Keeping accurate records is often difficult, and the famous story of Sverdlov miscalculating the Bolsheviks numbers attests to that. But if we get our numbers wrong by a few thousand, we are in danger of quadrupling the actual size of the party. What is most worrying about this situation is that very few comrades are actual willing to raise this with the centre, despite it being the consensus in branches and districts. For most it is considered not worth the hassle of the argument which ultimately is considered fruitless, which anybody that has ever broached the subject with the office will attest to. The fact that this situation is allowed to continue is highly indicative of the problems within the party.
The second issue is that of Party Council. Despite Party Council being one of the most important democratic institutions our party has, engagement with it is at an all-time low. Many comrades have come to see it as dull, unimportant and a rubber stamp for the Central Committee. In 10 years in the party I have never known a branch vote on its delegates and arguments tend to revolve around why people shouldn’t have to go, rather than why they should. It’s clear to see why; the first session of the last Party Council was dominated (numerically and politically) by full-timers and observers from the National Committee, with little input from actual delegates.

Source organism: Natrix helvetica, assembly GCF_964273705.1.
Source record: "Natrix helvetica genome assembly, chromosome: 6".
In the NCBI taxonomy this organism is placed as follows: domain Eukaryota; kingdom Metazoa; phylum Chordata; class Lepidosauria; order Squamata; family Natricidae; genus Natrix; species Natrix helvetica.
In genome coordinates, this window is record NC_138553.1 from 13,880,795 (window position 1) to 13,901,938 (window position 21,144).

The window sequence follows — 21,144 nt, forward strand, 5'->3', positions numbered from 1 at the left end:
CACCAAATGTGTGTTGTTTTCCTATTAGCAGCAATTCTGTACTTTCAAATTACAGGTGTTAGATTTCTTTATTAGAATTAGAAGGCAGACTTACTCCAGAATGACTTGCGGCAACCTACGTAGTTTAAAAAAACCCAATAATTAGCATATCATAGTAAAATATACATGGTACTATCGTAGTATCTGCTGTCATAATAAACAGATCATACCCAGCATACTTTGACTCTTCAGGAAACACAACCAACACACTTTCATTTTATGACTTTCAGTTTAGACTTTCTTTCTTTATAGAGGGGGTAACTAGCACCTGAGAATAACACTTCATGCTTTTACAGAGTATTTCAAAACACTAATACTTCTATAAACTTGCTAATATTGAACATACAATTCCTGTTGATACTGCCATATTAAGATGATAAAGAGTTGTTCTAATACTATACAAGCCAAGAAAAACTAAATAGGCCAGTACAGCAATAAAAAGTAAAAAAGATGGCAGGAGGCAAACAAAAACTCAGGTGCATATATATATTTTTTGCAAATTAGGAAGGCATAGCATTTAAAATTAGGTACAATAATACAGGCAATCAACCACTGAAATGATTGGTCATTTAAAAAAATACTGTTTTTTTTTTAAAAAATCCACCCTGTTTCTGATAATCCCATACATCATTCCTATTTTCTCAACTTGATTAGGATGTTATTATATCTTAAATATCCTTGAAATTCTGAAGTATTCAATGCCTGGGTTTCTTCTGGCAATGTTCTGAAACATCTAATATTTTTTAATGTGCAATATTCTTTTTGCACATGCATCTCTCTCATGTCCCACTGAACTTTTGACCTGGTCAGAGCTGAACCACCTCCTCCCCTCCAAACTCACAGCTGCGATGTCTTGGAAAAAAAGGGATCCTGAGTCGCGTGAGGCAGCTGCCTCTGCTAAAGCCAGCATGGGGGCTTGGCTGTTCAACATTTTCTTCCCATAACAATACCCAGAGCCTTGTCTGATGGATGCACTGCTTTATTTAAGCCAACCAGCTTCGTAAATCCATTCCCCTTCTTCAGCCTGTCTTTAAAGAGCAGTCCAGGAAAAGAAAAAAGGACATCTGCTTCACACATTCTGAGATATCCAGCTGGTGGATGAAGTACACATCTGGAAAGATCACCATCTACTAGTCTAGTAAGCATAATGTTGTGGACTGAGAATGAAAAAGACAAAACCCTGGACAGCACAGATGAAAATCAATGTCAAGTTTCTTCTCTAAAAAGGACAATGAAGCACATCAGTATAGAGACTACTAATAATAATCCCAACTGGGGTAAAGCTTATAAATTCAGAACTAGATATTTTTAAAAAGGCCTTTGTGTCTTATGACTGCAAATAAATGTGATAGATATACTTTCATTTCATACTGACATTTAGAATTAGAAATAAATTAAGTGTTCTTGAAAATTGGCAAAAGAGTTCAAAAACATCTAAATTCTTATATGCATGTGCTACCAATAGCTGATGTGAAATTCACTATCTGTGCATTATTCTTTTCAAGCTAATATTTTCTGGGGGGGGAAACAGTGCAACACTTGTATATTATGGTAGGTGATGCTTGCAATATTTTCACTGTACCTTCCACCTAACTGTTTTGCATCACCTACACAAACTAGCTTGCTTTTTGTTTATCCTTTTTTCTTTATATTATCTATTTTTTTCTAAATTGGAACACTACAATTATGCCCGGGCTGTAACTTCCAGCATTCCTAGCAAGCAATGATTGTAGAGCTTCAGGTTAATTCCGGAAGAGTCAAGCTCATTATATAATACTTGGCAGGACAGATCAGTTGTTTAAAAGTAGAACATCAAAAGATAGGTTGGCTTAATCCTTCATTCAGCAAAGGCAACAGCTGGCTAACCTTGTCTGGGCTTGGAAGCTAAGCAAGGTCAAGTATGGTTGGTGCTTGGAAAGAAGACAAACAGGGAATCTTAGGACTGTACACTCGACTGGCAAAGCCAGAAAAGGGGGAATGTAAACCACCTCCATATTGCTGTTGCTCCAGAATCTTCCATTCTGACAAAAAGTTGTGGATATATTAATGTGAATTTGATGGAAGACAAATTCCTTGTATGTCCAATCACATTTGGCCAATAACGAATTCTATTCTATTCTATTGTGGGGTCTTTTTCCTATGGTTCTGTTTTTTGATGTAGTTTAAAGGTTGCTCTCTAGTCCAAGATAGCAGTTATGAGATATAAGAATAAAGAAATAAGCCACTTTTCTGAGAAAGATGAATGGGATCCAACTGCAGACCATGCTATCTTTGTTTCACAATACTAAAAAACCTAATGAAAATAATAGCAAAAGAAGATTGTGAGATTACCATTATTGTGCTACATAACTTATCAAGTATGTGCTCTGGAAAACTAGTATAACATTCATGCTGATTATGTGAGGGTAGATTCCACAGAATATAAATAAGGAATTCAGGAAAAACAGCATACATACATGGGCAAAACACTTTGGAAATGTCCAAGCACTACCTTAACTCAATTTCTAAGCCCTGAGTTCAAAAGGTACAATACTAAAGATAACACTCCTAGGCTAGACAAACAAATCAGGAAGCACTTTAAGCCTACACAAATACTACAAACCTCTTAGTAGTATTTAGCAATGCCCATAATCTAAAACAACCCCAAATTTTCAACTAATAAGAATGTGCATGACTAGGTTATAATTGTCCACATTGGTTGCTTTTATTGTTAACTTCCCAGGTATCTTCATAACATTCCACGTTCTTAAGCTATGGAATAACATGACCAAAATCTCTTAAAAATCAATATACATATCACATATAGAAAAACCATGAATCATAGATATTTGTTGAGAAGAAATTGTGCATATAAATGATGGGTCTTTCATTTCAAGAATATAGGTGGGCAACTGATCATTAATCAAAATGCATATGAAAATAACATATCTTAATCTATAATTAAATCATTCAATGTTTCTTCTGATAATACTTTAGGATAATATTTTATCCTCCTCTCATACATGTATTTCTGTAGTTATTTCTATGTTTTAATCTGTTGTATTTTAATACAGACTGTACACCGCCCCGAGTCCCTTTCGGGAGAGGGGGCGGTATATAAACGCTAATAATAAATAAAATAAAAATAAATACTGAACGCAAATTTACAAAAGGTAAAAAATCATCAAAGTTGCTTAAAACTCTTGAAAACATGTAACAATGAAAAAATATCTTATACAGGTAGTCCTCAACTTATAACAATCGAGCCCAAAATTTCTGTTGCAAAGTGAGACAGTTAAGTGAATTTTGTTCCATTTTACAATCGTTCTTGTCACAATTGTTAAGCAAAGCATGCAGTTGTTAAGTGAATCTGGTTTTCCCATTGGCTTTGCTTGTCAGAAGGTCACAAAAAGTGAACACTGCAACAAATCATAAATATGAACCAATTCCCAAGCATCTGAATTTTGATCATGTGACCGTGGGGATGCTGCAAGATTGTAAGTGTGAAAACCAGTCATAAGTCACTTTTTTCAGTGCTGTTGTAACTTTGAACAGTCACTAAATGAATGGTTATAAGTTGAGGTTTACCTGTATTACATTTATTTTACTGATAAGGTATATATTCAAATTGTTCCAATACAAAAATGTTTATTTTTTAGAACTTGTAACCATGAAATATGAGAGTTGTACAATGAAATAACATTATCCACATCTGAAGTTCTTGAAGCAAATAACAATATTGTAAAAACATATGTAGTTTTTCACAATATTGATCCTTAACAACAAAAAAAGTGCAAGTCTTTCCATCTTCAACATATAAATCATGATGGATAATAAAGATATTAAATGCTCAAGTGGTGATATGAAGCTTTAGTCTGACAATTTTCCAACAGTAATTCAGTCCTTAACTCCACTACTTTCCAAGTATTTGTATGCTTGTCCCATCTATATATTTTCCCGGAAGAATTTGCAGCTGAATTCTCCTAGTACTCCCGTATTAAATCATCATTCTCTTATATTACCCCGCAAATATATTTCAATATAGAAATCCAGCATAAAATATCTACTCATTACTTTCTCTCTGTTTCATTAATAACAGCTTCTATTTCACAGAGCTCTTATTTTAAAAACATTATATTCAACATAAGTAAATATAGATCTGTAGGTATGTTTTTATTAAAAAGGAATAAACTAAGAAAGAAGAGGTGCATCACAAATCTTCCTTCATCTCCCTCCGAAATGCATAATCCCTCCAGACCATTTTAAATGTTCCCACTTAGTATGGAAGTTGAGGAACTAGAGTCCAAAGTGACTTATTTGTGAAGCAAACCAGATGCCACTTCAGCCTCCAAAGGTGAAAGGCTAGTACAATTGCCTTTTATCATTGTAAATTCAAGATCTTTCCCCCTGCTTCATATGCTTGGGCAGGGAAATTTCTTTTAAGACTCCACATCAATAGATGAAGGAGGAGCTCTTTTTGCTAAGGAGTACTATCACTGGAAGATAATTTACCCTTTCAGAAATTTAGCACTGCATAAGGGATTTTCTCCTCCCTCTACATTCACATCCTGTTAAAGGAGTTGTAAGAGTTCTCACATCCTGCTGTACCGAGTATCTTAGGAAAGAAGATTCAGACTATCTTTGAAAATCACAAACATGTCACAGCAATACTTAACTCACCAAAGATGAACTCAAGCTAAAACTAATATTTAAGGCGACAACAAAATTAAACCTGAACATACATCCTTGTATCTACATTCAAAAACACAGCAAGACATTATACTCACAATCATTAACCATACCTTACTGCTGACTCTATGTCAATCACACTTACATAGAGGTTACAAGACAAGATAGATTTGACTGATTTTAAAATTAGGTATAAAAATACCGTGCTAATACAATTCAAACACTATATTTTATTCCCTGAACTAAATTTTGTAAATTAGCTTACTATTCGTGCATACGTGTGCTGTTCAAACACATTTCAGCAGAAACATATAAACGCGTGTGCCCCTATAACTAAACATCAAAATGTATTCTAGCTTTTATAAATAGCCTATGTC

Despite there being differences within the party over a number of aspects within our industrial work and perspectives, not a single one was raised within the session. Instead it followed a similar formula to most other Party Councils which did little but raise awareness of the next important protest / conference. The one time a comrade did raise a disagreement with the CC, she was cut off (despite CC members going well over their time) and the CC member summing up spent ten of his fifteen minutes responding to her point. This being the case it is little wonder that comrades are not engaged with the party’s democracy.
Thirdly, and certainly the most worrying, concerns the party’s national strategy. It is clear that many comrades have completely switched off from the party’s national work, many not attempting to follow the latest twist or turn. It is doubtful how many comrades could give you a meaningful explanation as to the difference between Right to Work and Unite the Resistance; it is even more doubtful how many could explain why one was all but dropped from the party’s activities. At the heart of this is a cynicism rooted in a membership seldom consulted, rarely influencing the party’s policy, and considered conservative when they fail to adequately “bend the stick”.
As is often the case, a lack of democratic debate and engagement doesn’t lead to greater unity in action; it instead leads to dissatisfaction which has no outlet but through passivity. It is in this area that we have the most work to do and which is of the greatest urgency. To address these problems the party must begin to take seriously its democratic process and the raising of the political level. We must also change the way we operate to facilitate greater involvement and engagement with the party’s structures and procedures. I believe ***’s proposals in IB1 would be a good starting point for that, and would like to propose the following motions for further consideration.